Tribute to Alistair Muir “Shakey” Johnson.
(This tribute comes from an old friend, colleague and sparring partner, the President of the Bermuda Ex-Police Officers Association, Roger Sherratt, who has asked me to read it here).
On behalf of the Bermuda Ex-Police Officers Association, I would like to express our sincere condolences to Alistair’s family and friends, especially his two sons, Roderick and Steven, and to Julian Alami-Merrouni and his wife Anna who have been such a tremendous support to Alistair ever since he returned to his beloved Scotland.
Of course, Alistair was known to all his friends and colleagues in Bermuda as “Shakey” and we can only hazard a guess as to why he was given this nickname, but suffice it to say that almost everyone in Bermuda is given a nickname, some obscure, some obvious!
Shakey was a Scotsman through and through – and rightfully very proud of it.
On checking through his police file in Bermuda we know that he did his National Service in the Royal Air Force and when he applied to join the Bermuda Police he was working as a bank teller. Who on earth could imagine our Shakey as a bank teller?
Shakey’s application was accepted and he arrived in Bermuda on 21st August 1959, along with another young recruit, Clive “Fury” Donald, an outstanding athlete who went on to become Commissioner of Police. Not to be completely outdone, Shakey exhibited his own prowess as a sportsman, playing fierce football and what was described by one of his partners (John “Coco” Eve) as “incendiary tennis”, and his own brand of “grit your teeth and hit it” golf.In fact he is the only golfer known to have lost his driver on the then 1st hole at Ocean View Golf Club after spraying several balls off the tee into the woods, rapidly followed by his club for which he decided he had no further use!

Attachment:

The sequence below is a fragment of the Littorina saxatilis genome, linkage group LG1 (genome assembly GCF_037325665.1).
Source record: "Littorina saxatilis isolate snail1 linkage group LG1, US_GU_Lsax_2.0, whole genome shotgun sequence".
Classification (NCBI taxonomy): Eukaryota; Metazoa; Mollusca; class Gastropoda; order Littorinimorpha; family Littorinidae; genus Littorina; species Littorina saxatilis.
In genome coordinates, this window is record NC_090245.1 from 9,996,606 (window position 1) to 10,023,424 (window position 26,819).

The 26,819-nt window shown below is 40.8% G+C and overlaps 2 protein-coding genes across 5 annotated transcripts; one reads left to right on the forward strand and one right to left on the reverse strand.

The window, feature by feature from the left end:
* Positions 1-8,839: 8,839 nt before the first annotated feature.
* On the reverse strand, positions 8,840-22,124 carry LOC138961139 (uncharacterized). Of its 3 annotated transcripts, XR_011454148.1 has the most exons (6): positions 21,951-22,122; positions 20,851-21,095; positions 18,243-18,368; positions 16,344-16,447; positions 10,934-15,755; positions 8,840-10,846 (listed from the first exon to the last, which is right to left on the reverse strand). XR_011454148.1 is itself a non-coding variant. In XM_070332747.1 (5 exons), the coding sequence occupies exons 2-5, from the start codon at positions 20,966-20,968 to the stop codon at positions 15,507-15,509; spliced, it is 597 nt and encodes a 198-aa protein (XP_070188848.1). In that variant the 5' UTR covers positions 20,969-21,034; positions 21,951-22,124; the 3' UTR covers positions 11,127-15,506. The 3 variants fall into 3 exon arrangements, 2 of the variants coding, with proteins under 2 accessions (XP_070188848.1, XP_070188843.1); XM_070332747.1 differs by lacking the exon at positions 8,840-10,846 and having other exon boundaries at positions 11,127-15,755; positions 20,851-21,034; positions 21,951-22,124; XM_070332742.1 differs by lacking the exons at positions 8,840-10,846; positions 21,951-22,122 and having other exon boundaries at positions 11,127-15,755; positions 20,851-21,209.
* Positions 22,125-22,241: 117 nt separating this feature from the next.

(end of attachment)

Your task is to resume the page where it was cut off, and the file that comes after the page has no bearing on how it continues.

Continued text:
Not many people realize that the Annual Police Mini-Marathon, first run in 1969, (in which, incidentally, I (Davie) was a regular competitor and frequent last place finisher!) was a direct result of Shakey challenging another formidable athlete, Pat “Odd Job” McBride, to a head to head race down to Flatts Village and back to the Police Club. It’s said that the challenge was issued after both had imbibed far too many "Dark and Stormy’s", a well-known Bermuda beverage. Both had served in the Armed Forces, Pat in the Royal Marines, and Shakey in the RAF, and Shakey insisted that the RAF were physically superior to the Royal Marines. After being allowed one week to train for the run the two set off around the six mile course in 1968. Despite a ding dong battle the result failed to settle the argument because the two contestants crossed the finish line simultaneously.
However, it was decided that due to the sterling efforts of “Shakey” and “Odd Job”, this run should become part of the annual Police Sporting Calendar (and I believe it still is). Shakey continued to take part and he would invariably have wagers with other runners just to give him the incentive to finish the course. Yes, he was rather fond of gambling, whether it was on his sporting ability, or at the card table where he spent many hours developing his skills at poker.
We hear of one other sporting activity he really enjoyed which was wrestling on the PRC lawn after a few drinks with Mike “Cool Cat” Caulkett who happened to be about 6 inches taller than Shakey - all in good fun.
Shakey was an excellent musician, playing the piano, accordian and organ. He would be the life and soul of any party, especially at the Police Club where he would lead sing- alongs if suitably lubricated with a drink or two – or three. Just to balance his activities Shakey might be in full flow up at the Police Club on a Saturday, and next morning might see him playing the organ at Christchurch Scottish Presbyterian Church in Warwick – his day of rest?